To make a valid will under Minnesota law, the will must be:
- In writing;
- Signed by the testator;
- Signed by two witnesses.
The requirements to make a valid will in Minnesota can be found at Minnesota Statutes § 524.2-502.
Who Can Make a Valid Will Under Minnesota Law?
Any person 18 or more years of age who is of sound mind may make a valid will under Minnesota law. Minnesota Statutes § 524.2-501.
To be of sound mind under Minnesota law, the person making the will (the testator), must “understand the nature, situation, and extent of his property and the claims of others on his bounty” and can do so for long enough to form a rational judgment concerning them.
A Valid Minnesota Will Must Be Signed By the Testator
Minnesota law requires that a will be signed by the testator OR signed in the testator’s name by some other individual in the testator’s conscious presence and by the testator’s direction. A Minnesota will can also be signed by the testator’s conservator pursuant to court order under section 524.5-411.
A Minnesota will should be signed in the testator’s name by another person only if the testator is physically unable to sign the will. Having another person sign for the testator makes it easier for someone challenging the validity of the will to argue that the testator lacked the capacity to execute the will, even if the reason for having another person sign had nothing to do with the testator’s mental capacity.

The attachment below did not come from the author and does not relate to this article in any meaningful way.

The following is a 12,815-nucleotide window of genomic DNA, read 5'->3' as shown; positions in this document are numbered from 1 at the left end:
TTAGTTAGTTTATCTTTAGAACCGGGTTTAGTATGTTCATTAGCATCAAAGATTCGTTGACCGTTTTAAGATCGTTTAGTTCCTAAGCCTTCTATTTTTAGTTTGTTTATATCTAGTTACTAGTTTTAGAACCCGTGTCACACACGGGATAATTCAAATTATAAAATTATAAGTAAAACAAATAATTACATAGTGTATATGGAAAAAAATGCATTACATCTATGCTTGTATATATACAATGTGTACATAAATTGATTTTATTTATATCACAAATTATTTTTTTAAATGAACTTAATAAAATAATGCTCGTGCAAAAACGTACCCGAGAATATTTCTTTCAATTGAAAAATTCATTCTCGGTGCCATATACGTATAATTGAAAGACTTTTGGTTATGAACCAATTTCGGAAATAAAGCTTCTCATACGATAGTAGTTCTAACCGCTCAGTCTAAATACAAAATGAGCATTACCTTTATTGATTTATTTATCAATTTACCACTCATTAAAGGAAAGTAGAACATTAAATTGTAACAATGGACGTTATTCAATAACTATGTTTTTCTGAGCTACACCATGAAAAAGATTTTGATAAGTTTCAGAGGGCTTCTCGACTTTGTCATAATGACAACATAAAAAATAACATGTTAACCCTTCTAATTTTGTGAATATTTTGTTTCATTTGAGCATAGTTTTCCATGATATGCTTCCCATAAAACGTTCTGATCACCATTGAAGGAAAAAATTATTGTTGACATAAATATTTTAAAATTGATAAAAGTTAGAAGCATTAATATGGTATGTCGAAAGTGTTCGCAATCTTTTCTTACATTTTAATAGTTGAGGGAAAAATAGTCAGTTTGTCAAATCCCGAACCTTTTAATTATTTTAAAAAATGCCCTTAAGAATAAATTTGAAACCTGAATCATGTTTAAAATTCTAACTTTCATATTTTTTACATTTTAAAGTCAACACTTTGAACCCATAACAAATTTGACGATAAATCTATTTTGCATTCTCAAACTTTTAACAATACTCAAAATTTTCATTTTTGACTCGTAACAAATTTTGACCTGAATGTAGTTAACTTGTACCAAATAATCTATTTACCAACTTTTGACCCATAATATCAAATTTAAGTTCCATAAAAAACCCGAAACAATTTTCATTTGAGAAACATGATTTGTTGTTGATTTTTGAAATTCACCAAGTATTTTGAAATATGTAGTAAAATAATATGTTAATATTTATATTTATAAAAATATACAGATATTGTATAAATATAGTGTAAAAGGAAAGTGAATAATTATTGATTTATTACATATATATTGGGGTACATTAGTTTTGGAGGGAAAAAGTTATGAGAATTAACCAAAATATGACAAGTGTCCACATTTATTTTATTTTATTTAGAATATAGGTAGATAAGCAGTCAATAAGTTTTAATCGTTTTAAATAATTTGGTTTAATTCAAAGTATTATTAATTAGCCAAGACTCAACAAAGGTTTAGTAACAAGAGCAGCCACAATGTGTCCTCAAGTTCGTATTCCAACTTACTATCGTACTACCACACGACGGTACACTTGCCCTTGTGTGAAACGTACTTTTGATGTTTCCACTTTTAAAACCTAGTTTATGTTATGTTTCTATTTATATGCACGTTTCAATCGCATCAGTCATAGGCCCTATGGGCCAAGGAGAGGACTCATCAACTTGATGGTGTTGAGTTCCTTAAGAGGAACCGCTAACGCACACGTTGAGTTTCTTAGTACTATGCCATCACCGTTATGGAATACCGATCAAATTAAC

Witness Requirements For a Valid Minnesota Will
Section 524.2-502 requires that a Minnesota will is:
- Signed by at least two individuals;
- Each of whom sign the will within a reasonable time after witnessing either (a) the signing of the will or (b) the testator’s acknowledgement of that signature or acknowledgement of the will.
Who Can Witness a Will In Minnesota?
An individual generally competent to be a witness may act as a witness to a will under Minnesota law.
The signing of a will by an interested witness (someone who benefits from the will) does not invalidate the will or any provision of it.
Does a Minnesota Will Have To Be Notarized To Be Valid?
A will does not need to be notarized to be valid under Minnesota law.
However, a will can be made “self-proving” in Minnesota, by attesting to the execution of the will in front of a notary. Minnesota provides a form to use to make a will self-proving, which should be generally followed. See Minnesota Statutes § 524.2-504. Having a self-proving will can make the probate process simpler, because the witnesses are not required to attest to the will’s validity after the death of the testator.
The best way to make sure that you have created a valid will under Minnesota law that carries out your wishes is to prepare your will with a Minnesota probate lawyer.